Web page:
[[quoteright:300:[[Literature/{{Gor}} http://static.tvtropes.org/pmwiki/pub/images/tarnsman-of-gor-254_939.jpg]]]]
[[caption-width-right:300:"Fuck yeah, slavery!"]]

Readers who would ''never'' enjoy the sight of horrors committed against real people can often enjoy the suffering of fictional individuals. Many authors, aware of this, will happily give the readers what they want: Romanticized Abuse, or Abuse {{Fanservice}}. This can happen on four levels:

# '''Civilization:''' A PlanetOfHats, grim FetishFuelFuture or just a CrapsackWorld.
# '''Organization:''' A religious cult, criminal network or whatever fills the role.
# '''Couple:''' A husband and wife or other couple may be sweet and respectful towards each other, sharing their mutual hobby of torturing someone else or [[SafeSaneAndConsensual each other]] if they are more sympathetic.
# '''Individual:''' This level is covered by the gendered subtropes BastardGirlfriend and BastardBoyfriend. Putting individual characters as example in the supertrope should only be done if the character is of unknown gender or a genderless shapeshifter/alien/whatever. A character that give KickTheDog, MoralEventHorizon (or even ShootTheDog) to another character (especially if they making the character into a [[TheWoobie woobie]]) also works.

The husband and wife of a Romanticized Abuse couple should normally only be mentioned here in the supertrope--it's redundant to also mention them in the gendered subtropes, ''unless'' they also have individual adventures where they are effectively single or in another relationship with a different dynamic. For individuals who represent a civilization or an organization, it's a matter of whether they act as individuals, as representatives, or both.

When combined with EvilIsSexy, or any other of the EvilTropes, Romanticized Abuse is likely to lead to DracoInLeatherPants. However, DracoInLeatherPants may be justified if the group or person whose abusive behavior is romanticized is [[NotIfTheyEnjoyedItRationalization not necessarily]] [[MrViceGuy portrayed as evil at all]].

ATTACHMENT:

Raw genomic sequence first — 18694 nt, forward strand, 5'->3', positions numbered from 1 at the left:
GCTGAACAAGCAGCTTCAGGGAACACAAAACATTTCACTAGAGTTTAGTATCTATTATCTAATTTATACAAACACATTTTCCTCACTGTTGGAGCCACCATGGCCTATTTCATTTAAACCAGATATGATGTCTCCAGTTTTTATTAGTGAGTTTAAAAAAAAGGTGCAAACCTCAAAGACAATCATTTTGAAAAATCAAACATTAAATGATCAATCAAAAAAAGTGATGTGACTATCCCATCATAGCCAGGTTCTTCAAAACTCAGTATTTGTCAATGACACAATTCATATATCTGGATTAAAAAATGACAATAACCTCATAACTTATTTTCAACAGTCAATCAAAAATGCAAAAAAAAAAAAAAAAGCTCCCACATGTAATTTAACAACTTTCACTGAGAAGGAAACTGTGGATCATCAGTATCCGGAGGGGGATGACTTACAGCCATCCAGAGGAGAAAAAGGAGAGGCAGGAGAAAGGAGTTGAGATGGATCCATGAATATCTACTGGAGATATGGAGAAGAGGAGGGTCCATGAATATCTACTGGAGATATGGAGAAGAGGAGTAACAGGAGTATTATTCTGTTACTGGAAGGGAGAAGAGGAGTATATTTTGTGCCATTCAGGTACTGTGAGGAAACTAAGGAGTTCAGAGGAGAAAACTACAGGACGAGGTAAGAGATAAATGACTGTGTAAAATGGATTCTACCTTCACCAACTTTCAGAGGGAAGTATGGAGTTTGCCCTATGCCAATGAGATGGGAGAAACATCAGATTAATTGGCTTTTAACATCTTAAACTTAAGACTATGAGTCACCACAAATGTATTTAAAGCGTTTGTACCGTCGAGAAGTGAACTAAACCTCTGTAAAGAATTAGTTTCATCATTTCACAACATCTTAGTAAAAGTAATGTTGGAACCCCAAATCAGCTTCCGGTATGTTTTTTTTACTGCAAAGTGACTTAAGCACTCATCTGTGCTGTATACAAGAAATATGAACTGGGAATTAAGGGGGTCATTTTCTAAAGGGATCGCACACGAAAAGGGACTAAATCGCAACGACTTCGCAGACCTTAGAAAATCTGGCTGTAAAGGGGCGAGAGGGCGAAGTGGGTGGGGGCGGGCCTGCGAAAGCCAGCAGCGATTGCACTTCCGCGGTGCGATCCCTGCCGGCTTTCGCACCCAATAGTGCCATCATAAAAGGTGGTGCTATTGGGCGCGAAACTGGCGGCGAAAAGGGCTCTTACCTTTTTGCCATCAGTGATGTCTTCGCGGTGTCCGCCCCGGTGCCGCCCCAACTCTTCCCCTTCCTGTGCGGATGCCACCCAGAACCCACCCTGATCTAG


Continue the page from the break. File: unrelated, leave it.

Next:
A subtrope of {{Fanservice}}: Sexual abuse ''not'' designed to be sexy & appealing is ''not'' this trope. Compare ''and'' contrast CasualKink as well as SafeSaneAndConsensual, for characters who live out BDSM fantasies ''and'' show the kind of ethical restraint needed in RealLife. Note that abuse played for fetish appeal is rarely played ''only'' for fetish appeal. It is often a mix of fetish appeal, NightmareFuel, FetishRetardant and so on, and the fetish appeal component is sometimes calculated to maximize the horror value depending on what the creators are going for.

A stock trait of HornyDevils. Compare FriendlyTickleTorture for the PG version. Contrast IdealizedSex, since the Romanticized Abuse is clearly abusive--however, as the stories progress, Romanticized Abuse has a tendency to shift over into becoming IdealizedSex [[BrokenAesop instead]]. There can also be some overlap regarding physical safety and such. Contrast SexIsEvilAndIAmHorny. Compare and contrast DestructiveRomance.



[[folder:Anime & Manga]]
* The point of [[BastardBoyfriend Iason's]] use of Riki's [[ShockCollar Pet]] {{R|estrainingBolt}}ing in ''LightNovel/AiNoKusabi'', which takes place in quite a FetishFuelFuture and {{Dystopia}}n CrapsackWorld.